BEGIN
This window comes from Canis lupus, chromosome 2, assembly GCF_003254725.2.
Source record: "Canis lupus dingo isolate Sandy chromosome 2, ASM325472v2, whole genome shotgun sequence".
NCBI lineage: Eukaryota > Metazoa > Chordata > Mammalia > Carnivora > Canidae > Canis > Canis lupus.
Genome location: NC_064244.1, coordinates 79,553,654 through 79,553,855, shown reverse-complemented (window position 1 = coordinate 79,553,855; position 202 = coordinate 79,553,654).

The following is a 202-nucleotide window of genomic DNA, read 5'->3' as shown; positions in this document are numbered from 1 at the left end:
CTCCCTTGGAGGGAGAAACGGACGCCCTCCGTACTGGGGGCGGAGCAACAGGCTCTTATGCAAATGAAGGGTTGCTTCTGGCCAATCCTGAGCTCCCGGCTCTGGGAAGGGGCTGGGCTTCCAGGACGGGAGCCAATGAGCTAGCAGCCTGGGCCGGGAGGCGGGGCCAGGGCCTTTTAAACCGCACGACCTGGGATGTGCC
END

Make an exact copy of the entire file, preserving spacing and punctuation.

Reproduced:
This window comes from Canis lupus, chromosome 2, assembly GCF_003254725.2.
Source record: "Canis lupus dingo isolate Sandy chromosome 2, ASM325472v2, whole genome shotgun sequence".
NCBI lineage: Eukaryota > Metazoa > Chordata > Mammalia > Carnivora > Canidae > Canis > Canis lupus.
Genome location: NC_064244.1, coordinates 79,553,654 through 79,553,855, shown reverse-complemented (window position 1 = coordinate 79,553,855; position 202 = coordinate 79,553,654).

The following is a 202-nucleotide window of genomic DNA, read 5'->3' as shown; positions in this document are numbered from 1 at the left end:
CTCCCTTGGAGGGAGAAACGGACGCCCTCCGTACTGGGGGCGGAGCAACAGGCTCTTATGCAAATGAAGGGTTGCTTCTGGCCAATCCTGAGCTCCCGGCTCTGGGAAGGGGCTGGGCTTCCAGGACGGGAGCCAATGAGCTAGCAGCCTGGGCCGGGAGGCGGGGCCAGGGCCTTTTAAACCGCACGACCTGGGATGTGCC